When establishing defensive measures to secure their enterprise, many organizations often overlook a key element – those outside of their network, but who are still connected to their digital ecosystem. In other words, any vendor, supplier, partner, or third party who is relied on as part of an organization’s functionality, and who has access to one or more of a company’s information systems or facilities, stores confidential entity information on their systems, or otherwise provides services to, or on behalf of the entity.
If a connected third party has poor security, your own threat mitigation tactics are largely irrelevant. Their vulnerabilities are your vulnerabilities, meaning you’re not only responsible for your own security program, but anyone else’s who is connected as well.
Malicious actors are well aware of these potential weak links and are increasingly using them as points of entry, as 56% of organizations are breached because of a vendor, according to a recent Ponemon/Opus survey of more than 15,000 people. The same survey also revealed that almost 60% of organizations are unable to determine if their vendor security is sufficient. This is a dangerous combination, so we’ve put together a quick list of what you can do today to begin shoring up gaps created by third parties.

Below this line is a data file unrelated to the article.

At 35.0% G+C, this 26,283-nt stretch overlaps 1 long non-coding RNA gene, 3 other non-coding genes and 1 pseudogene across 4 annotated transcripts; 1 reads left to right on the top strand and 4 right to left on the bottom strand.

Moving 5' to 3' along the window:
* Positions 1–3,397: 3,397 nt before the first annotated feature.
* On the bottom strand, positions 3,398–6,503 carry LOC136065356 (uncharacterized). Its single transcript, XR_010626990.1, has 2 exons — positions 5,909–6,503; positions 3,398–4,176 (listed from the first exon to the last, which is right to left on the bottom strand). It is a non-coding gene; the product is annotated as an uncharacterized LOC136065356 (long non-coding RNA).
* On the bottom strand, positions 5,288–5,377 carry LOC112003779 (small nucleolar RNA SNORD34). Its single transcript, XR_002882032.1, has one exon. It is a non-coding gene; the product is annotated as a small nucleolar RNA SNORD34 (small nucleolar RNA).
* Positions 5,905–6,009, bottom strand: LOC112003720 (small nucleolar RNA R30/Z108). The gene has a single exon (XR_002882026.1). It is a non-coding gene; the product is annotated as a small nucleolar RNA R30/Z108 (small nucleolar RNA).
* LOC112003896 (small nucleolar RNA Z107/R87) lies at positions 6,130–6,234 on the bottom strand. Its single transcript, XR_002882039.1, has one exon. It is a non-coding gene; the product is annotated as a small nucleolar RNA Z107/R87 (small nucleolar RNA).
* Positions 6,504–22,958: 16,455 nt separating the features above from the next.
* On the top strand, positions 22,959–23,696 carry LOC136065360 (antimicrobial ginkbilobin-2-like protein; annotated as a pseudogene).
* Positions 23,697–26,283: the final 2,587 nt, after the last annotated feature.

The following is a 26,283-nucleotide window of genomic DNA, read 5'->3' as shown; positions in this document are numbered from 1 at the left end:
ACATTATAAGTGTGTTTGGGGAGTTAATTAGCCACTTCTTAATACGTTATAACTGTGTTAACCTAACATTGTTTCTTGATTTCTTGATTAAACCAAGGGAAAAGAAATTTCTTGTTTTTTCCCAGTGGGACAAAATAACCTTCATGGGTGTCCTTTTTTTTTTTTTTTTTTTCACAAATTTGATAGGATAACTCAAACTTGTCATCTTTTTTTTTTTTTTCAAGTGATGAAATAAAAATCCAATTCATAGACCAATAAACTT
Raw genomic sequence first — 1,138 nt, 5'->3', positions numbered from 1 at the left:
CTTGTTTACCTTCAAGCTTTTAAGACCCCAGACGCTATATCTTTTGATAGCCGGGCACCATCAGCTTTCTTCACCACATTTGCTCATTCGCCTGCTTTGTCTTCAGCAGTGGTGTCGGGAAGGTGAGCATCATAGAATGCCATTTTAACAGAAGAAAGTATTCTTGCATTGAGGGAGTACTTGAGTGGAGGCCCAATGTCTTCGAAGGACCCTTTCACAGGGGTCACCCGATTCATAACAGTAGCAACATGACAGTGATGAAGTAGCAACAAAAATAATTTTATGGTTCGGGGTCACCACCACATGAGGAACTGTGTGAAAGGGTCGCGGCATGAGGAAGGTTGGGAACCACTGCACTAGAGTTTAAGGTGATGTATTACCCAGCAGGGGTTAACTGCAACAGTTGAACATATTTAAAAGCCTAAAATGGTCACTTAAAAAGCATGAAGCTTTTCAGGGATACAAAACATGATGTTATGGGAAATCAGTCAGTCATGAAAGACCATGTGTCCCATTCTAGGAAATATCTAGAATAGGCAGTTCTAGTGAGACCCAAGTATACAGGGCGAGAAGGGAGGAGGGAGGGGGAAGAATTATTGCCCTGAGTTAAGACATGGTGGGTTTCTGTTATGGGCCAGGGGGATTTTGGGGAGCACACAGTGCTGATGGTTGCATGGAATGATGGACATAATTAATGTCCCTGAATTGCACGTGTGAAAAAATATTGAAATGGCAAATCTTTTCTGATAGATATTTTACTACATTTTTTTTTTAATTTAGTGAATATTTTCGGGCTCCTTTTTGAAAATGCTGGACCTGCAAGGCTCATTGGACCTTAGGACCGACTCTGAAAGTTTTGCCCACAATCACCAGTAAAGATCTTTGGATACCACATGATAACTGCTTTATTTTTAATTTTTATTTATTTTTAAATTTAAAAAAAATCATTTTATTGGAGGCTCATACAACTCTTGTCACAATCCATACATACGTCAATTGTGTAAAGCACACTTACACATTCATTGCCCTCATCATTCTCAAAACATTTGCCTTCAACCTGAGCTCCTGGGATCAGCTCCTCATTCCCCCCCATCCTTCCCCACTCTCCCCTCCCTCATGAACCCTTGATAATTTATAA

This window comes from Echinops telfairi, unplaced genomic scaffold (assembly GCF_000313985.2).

- Dependencies and Diligence
Start with assessing the criticality of dependencies on services and products and then assess the security and risks around those dependencies. Which third parties are essential to your business continuity and what potential threats do they carry?
- Aggregate and Communicate
Once the dependencies on your third parties is assessed, you then need to compare their risk profiles and prioritize their overall impact on your enterprise. For example, an organization who sells a product online and uses a vendor to provide internet service should prioritize this relationship over a company they use to shred their old documents.
- Go Through the Risk Management Process
It’s not always going to be possible to mitigate, transfer, or avoid risk entirely, and sometimes it’s okay to accept certain risks. As long as you are aware of what you are accepting and the corresponding consequences, it’s not always necessary (or possible) to transfer the risk. However, be sure to translate any of these risk management decisions into contractual agreements so that both parties involved are aware of the arrangement.
- Periodically and Independently Assess Vendors
You need to ensure that your third parties are actually practicing what they preach. By entering into a service agreement with them, you are accepting whatever risk they carry, whether you are aware of it or not.
Once these steps have been taken and you have a better grasp of your third-party cyber risk, don’t stop there. This management is an ongoing process that should include the following:
- Conduct regular site visits to observe controls
- Inspect results of internal audits
- Require policy/procedure documentation and proof of security testing
- Administer discussions with third parties and their employees
- Assess whether contractual agreements match the entity’s policies
Managing third-party cyber risk isn’t easy, but the process is also not too complex. A dedicated, team-effort of understanding and prioritizing potential threats from your connected vendors will go a long way towards shoring up your enterprise.